The Rock’s ‘Rampage’ Storms to No. 1 in Win for Warner Bros.By and
Horror flick ‘A Quiet Place’ is close behind in second place
Poorly reviewed ‘Truth or Dare’ ranks third at $19.1 million
The Rock is at it again.
The action-movie star, whose real name is Dwayne Johnson, led the new Warner Bros. release “Rampage” to the top of the box office this weekend, recording $35.8 million in ticket sales at U.S. and Canadian theaters, researcher ComScore Inc. estimated Monday in an email. “A Quiet Place,” last weekend’s winner, fell to second place with $33 million.
The Rock deployed his powerful social-media machine to generate interest in the movie, reaching out to his 103 million Instagram followers and handing Time Warner Inc.’s film division one of its best openings of the year. His December 2017 film, “Jumanji: Welcome to the Jungle,” brought in $951 million worldwide for Sony Pictures.
Analysts at Box Office Pro were forecasting sales of $36.5 million for “Rampage.” The picture cost $120 million to produce, according to Box Office Mojo, another researcher. The movie also generated $114.1 million internationally, a haul that could help make the movie profitable for Burbank, California-based Warner Bros. Critics were split, according to aggregator Rottentomatoes.com.
Johnson stars as Davis Okoye, a primatologist trying to protect a once gentle ape that scientists turn into a rampaging giant. Johnson’s character teams up with geneticists trying to prevent a catastrophe.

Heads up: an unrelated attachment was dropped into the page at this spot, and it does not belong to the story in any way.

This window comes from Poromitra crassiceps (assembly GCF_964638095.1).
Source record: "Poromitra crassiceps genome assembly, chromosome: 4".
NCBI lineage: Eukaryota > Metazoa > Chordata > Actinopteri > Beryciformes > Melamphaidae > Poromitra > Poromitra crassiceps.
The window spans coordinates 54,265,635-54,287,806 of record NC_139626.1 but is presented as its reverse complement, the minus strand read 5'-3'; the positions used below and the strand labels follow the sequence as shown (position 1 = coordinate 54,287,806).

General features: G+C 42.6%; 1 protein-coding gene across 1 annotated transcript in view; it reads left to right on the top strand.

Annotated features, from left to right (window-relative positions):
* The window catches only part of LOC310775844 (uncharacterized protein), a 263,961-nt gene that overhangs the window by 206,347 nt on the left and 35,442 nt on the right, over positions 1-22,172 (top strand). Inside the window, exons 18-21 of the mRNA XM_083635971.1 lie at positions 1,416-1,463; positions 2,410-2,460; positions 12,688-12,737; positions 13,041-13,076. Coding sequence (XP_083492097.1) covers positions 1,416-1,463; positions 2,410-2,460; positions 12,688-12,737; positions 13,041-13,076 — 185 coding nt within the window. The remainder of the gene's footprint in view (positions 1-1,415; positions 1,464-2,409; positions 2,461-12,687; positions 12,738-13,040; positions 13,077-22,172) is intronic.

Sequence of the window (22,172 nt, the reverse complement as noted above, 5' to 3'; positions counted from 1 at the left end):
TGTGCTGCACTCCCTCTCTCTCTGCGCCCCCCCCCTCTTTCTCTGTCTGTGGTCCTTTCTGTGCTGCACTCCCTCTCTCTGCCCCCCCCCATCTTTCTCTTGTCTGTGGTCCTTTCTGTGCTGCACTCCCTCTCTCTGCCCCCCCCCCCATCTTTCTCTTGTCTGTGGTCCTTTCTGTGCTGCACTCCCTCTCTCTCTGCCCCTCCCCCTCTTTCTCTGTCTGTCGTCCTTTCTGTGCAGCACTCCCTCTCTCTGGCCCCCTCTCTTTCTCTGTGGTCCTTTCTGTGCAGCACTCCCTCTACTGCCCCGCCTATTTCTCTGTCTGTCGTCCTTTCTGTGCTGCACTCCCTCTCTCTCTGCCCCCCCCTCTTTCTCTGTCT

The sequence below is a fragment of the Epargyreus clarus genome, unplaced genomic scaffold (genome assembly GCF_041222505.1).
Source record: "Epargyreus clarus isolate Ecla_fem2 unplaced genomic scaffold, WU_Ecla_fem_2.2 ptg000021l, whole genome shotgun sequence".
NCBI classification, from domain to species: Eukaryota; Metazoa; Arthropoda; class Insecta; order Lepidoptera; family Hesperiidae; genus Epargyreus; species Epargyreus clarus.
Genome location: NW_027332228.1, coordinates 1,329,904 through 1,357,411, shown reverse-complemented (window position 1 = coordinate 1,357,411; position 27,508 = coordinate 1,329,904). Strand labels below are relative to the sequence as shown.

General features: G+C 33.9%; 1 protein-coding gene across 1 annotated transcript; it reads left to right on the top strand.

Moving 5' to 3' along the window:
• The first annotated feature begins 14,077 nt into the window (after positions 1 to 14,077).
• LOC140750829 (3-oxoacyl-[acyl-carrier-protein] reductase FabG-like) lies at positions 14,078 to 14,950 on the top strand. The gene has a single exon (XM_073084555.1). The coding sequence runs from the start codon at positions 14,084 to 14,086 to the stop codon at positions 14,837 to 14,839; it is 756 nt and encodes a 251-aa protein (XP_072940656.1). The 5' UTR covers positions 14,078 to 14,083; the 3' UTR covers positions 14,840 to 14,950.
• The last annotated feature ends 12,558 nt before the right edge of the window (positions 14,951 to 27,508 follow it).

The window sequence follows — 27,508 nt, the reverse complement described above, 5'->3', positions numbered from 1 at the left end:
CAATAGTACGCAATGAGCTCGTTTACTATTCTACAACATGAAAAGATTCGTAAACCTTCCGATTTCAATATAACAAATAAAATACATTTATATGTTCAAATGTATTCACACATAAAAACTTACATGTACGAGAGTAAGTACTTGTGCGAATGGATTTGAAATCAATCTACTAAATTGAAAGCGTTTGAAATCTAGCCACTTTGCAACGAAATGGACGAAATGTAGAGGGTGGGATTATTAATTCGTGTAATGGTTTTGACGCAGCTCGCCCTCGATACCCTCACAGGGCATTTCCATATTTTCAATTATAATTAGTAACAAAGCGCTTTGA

The other new wide release of the weekend was the poorly reviewed horror movie “Truth or Dare,” from Blumhouse Productions, which landed in third place with sales of $18.7 million. That beat Box Office Pro’s prediction of a $13.5 million debut.
Part of Comcast Corp.’s Universal Pictures, Blumhouse is known for its horror successes, but the latest release about the classic kids’ game got favorable reviews from just 15 percent of critics, according to Rottentomatoes.com.
‘A Quiet Place,” featuring real-life husband and wife John Krasinski and Emily Blunt in a horror story about a family forced to live in silence, is delivering a much needed boost to Viacom Inc. Its Paramount Pictures unit was in sixth place among major studios in domestic ticket sales heading into the weekend. The film exceeded Box Office Pro’s forecast of $28.5 million.